Tanzina: One thing that has been addressed at least, and we've talked about this extensively here on The Takeaway is the issue of missing and murdered Indigenous women and girls in this country and beyond. We know that Savanna's law was something that was just passed and had bipartisan support. What else needs to be done, Rebecca, in this particular issue as we head into this election?
Rebecca: I think that Savanna's Act is a historic win. We also have to recognize that it does the bare minimum. It's just going in and doing things like helping law enforcement collect good data, and have actually the proper response when a native woman goes missing and murdered, which is something that women who are white don't have to worry about. What Native advocates have been calling for for years, is a full restoration of tribal jurisdiction.
Right now, if you are non-native, and you go on to a reservation, and you commit rape, you commit murder, you kidnap somebody, you abuse a child, the tribe is actually prohibited from prosecuting you because you are not Native. While violent crime has dropped across the country in recent decades, it has skyrocketed in Indian country because of this jurisdictional loophole that was created by the Supreme Court.
What we need to see Congress and the next administration do is go in and fix that. We have known for years that that is the main part of the answer to keeping Native women and children safe and so we just need the political will to get it done.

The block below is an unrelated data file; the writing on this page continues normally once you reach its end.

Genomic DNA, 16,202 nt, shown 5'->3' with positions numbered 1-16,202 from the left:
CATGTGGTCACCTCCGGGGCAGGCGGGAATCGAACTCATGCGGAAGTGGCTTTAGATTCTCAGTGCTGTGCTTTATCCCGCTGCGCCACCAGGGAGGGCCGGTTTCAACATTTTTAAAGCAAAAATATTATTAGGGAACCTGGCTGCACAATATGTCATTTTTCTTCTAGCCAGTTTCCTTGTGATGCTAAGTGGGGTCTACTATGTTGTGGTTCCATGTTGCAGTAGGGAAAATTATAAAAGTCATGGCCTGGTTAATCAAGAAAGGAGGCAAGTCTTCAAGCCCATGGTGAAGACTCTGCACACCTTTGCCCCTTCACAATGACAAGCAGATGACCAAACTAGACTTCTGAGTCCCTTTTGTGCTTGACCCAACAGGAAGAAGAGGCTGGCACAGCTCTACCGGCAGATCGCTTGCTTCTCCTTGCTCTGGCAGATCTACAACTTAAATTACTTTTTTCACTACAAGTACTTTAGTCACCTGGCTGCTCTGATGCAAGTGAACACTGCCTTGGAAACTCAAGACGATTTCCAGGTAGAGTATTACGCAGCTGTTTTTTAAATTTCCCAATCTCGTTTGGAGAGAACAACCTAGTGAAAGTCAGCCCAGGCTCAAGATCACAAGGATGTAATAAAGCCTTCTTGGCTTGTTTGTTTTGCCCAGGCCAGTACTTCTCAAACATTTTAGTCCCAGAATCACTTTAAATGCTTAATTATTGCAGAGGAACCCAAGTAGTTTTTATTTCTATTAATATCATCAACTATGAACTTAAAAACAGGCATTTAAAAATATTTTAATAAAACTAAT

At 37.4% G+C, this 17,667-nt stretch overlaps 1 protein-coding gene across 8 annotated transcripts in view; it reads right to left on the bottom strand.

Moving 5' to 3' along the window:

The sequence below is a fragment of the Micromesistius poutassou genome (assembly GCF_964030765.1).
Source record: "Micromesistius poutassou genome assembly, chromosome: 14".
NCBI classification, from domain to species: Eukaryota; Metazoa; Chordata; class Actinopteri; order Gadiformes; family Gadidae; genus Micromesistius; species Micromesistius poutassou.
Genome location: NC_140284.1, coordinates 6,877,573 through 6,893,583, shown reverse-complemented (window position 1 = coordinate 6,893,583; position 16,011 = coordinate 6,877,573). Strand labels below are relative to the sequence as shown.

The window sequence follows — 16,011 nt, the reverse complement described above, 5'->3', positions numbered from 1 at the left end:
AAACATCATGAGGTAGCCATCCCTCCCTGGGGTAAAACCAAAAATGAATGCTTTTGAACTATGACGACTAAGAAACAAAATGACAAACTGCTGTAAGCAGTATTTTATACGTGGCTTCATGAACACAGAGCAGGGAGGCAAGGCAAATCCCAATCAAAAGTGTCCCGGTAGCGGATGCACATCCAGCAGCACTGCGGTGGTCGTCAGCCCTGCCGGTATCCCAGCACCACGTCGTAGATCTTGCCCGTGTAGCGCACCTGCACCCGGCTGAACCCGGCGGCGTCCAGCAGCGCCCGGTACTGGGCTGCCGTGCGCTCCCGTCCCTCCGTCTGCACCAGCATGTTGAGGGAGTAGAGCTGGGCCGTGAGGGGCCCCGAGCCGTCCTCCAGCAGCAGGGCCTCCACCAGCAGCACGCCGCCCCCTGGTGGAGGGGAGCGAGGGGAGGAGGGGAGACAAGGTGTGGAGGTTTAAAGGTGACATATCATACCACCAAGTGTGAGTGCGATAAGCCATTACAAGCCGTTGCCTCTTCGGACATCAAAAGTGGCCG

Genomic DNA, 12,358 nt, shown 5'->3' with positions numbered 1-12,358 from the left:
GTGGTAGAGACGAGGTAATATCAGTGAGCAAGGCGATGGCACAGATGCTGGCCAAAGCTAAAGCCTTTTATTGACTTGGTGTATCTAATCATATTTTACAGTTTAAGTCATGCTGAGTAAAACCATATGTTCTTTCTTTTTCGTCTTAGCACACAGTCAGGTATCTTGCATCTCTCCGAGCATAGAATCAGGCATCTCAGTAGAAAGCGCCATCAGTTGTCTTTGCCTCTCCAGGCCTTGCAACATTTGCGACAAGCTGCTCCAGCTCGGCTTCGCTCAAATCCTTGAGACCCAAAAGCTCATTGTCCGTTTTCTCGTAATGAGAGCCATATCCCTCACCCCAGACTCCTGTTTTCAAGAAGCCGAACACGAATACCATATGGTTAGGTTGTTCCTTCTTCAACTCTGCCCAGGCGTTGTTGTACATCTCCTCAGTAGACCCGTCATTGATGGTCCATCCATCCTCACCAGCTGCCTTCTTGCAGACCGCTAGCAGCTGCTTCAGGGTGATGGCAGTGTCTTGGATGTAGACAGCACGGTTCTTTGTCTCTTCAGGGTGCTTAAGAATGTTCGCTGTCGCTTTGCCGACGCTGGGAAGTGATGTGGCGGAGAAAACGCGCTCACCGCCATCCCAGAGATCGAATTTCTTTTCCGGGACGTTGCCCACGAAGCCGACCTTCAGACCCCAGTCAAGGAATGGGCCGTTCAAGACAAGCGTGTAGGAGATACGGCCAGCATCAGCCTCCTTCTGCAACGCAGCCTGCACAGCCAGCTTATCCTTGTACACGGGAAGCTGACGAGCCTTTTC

Tanzina: One of the things that's come up also, among the long list of issues that affect Native communities is representation. As you mentioned earlier, data collection, the US Census, but really also looking at voter suppression, what are some of the main issues that you're seeing with voter suppression?
Rebecca: There was a really famous issue that came up in the midterms, where Republicans were trying to defeat Heidi Heitkamp. They required that your ID that you use to vote in North Dakota could not have a P.O box. It had to have a physical street address. Because many folks who live on reservations live in more remote areas that may not even have a street number, use P.O boxes. We've seen things like that.
There was a very famous gerrymandering case that happened in Utah where actually the Navajo Nation was able to use the Voting Rights Act to start a lawsuit about the representation on a county executive board there and the way it tied to national issues that people might hear about is the Bears Ears National Monument. When President Trump said that he was upholding the wish of the local government to diminish that monument, it was actually the local representation, misrepresented the many Native people who lived in that area because of the way the area had been gerrymandered.
Tanzina: Rebecca Nagle is a journalist and a citizen of the Cherokee Nation and she also hosts the podcast This Land. Rebecca, thanks for being with me.
Rebecca: Thank you so much for having me.
Tanzina: Let's remind our listeners that Rebecca was also on a panel for First Peoples Week here at WNYC's The Greene Space and you can find the recording for that at firstpeoplesweek.org.
New York Public Radio transcripts are created on a rush deadline, often by contractors. This text may not be in its final form and may be updated or revised in the future. Accuracy and availability may vary. The authoritative record of New York Public Radio’s programming is the audio record.